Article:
Short Term Listings
BOOKS and CDs
LETTERS TO EDITOR
Writing for Us
A CurtainUp London Review
Some of the humour makes sense; like Monty Python's A Life of Brian, the joke is what would modern society make of the Jesus stories. The satire is a comment on what kind of materialistic and shallow civilisation we have forged in two thousand years. In this case the purported saviour is called Ralph. The crucifixion joke is followed up on its commercial potential with American advertising executive, Skip L Cheesborough (Matthew Modine) planning the movie, the spin off merchandise and even the theme park. The audience, at first embarrassed and obviously with little idea of what to expect, settles down to laugh but there is a feeling here of disappointment at such talent being involved in the weakest and unfinished of Miller's writing. Just occasionally the odd phrase reminds us of Miller's genius, the observation by Skip that there are no paintings of the crucifixion with a doctor present, and his sardonic comment, "It's bad enough implying that the Son of God is Christian without making him Jewish as well".
Unlike the previews, Maximilian Schell was word perfect the night I saw the play but his comic timing seems less secure. Still his performance is enjoyable. He is General Felix Barriaux, the bombastic dictator of a South American tin pot republic. Much of the humour in the first act is centred on his outrageous view as how to maintain power and to eliminate the opposition. In the second act, it is his sexual power under the microscope, in his seduction of film director Emily Shapiro (Jane Adams) which is very funny as Miller describes some of the inherent problems of an old man trying to impress a young girl. "I could function with you Emily!"he says in what must be an often thought but rarely expressed chat up line.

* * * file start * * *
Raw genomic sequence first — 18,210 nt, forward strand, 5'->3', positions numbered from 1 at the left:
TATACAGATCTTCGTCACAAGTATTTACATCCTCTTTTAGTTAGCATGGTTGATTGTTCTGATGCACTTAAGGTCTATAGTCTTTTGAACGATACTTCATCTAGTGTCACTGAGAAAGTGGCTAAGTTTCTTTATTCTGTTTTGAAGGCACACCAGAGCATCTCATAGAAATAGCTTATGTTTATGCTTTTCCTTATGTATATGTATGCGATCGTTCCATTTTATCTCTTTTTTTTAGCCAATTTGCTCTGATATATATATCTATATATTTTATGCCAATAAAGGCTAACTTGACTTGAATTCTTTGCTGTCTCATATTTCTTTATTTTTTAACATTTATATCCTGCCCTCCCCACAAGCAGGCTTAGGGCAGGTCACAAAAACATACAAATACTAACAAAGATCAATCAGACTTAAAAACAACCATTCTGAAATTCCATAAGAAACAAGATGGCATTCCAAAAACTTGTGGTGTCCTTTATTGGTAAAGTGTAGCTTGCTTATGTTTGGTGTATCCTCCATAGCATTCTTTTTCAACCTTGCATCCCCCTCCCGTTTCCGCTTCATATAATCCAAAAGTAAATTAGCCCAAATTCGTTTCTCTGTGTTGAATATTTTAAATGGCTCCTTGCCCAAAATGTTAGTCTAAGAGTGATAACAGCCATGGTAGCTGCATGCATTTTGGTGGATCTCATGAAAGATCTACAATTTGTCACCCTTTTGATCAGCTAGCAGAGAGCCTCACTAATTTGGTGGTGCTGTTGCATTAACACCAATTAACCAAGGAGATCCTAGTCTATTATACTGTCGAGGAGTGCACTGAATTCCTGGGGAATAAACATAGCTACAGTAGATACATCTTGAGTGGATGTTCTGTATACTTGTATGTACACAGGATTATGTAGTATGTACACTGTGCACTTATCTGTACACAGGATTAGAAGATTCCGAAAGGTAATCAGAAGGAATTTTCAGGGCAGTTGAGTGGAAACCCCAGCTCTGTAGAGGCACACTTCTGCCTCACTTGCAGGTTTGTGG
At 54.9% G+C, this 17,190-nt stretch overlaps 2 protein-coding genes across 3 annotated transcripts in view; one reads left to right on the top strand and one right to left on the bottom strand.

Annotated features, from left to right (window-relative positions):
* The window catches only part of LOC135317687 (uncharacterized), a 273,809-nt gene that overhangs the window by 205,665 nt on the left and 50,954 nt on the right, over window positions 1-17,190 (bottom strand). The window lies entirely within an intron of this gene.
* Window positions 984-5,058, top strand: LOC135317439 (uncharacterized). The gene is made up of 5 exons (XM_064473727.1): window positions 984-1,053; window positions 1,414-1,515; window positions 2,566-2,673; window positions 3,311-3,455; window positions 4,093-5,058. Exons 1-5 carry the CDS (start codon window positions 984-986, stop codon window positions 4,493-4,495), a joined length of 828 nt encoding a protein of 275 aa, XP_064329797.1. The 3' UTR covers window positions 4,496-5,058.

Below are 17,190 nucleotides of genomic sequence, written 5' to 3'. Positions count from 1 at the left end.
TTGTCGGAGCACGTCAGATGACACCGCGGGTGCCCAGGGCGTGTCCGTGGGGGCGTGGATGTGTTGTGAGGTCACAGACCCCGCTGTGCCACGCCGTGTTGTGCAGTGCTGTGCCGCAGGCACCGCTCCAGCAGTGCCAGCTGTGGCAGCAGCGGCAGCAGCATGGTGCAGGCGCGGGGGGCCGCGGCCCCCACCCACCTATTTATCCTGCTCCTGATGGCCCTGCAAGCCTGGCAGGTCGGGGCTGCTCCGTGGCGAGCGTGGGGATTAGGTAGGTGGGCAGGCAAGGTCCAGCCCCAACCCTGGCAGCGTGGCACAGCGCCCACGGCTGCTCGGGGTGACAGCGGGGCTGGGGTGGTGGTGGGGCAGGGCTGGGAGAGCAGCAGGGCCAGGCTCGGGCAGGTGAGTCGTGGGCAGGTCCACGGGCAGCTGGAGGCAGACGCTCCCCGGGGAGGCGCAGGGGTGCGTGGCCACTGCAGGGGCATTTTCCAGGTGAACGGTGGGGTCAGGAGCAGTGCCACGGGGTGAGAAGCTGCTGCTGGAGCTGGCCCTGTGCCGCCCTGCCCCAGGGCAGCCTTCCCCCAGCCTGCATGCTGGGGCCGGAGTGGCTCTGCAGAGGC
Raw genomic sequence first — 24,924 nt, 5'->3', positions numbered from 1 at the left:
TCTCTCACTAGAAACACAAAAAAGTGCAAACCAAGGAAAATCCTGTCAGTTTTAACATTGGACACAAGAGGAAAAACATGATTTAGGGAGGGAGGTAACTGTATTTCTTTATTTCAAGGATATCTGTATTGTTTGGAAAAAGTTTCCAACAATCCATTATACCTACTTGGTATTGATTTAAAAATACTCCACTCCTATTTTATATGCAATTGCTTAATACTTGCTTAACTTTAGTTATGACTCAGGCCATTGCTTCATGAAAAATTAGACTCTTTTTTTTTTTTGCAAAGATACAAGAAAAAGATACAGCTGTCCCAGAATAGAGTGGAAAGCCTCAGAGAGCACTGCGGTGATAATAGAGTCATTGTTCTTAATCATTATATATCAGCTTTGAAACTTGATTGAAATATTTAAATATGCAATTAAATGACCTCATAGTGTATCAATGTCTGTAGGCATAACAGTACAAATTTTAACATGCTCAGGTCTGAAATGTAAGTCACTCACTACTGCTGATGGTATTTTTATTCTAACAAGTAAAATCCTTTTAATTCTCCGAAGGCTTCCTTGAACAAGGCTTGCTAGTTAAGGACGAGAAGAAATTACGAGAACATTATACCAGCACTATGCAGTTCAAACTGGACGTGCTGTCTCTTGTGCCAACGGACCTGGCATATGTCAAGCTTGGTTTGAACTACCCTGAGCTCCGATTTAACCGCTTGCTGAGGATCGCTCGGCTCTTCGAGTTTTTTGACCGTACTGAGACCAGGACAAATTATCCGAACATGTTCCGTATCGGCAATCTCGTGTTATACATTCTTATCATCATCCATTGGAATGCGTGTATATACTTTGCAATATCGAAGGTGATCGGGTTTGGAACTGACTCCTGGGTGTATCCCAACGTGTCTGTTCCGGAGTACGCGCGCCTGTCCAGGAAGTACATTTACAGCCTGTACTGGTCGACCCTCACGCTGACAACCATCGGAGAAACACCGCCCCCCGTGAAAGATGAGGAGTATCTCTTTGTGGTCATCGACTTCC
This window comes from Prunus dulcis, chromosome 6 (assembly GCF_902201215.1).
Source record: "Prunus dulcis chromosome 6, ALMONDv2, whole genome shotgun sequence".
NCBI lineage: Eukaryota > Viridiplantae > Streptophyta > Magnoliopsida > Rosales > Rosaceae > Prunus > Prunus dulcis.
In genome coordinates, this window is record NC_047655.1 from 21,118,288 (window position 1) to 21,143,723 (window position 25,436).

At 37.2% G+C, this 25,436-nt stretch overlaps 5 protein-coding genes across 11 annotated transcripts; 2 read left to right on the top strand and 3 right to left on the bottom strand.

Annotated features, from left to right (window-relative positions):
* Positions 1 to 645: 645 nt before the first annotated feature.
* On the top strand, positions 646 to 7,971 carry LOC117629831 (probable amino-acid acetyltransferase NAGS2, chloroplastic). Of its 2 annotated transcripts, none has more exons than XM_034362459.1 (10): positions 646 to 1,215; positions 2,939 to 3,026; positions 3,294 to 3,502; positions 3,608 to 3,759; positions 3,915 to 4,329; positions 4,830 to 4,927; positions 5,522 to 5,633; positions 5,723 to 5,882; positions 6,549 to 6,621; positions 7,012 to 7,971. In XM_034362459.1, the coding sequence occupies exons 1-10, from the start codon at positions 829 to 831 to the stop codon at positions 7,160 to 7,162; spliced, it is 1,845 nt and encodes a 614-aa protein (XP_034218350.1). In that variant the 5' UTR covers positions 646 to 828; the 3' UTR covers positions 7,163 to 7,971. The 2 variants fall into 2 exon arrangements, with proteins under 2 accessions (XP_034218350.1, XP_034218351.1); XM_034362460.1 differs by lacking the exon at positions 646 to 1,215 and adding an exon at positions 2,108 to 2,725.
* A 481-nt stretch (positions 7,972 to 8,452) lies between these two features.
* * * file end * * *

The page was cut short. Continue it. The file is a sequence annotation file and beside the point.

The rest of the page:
James Fox too seems out of character as the General's literary cousin but Peter McDonald brilliantly illuminates his small part as Stanley, the hippie. The accents are confusing as characters related to each other bear no similarity of voice. Neve Campbell seems miscast to me as the General's niece, Jeanine. Her theatre experience is very limited and this part calls for great skill in conveying a girl paralysed and in pain. She is given the difficult task of opening the play from a wheelchair, atop a ridiculous set which is clumsy and exposing for the actor. The design is meant to recreate a previous civilisation maybe Mayan, Incan or Aztec with stone stairs and giant stone chambers but it all seems too large for perspective. The mountainous backdrop screens are impressive, atmospherically cloudy at times, but the whole set needs to be considerably more intimate, less cavernous and with more opportunity for the audience to connect with the cast.
It seems to me that Altman's film style directing -- letting the actors develop their role -- is fundamentally unsuited to Arthur Miller's precise and carefully thought out writing. I do not know how much of this text was finished by Miller before his death, only that he revised the 2002 version in 2004. I quote Altman's words to Jane Adams reprinted in the programme, "We don't have to hear every word -- it's ok if it's a bit of mish-mash. I don't care what you're saying to your mother on the phone, Jane. People don't have to hear every line" Mish-mash and Miller seem incompatible.
Retold by Tina Packer of Shakespeare & Co.
Click image to buy.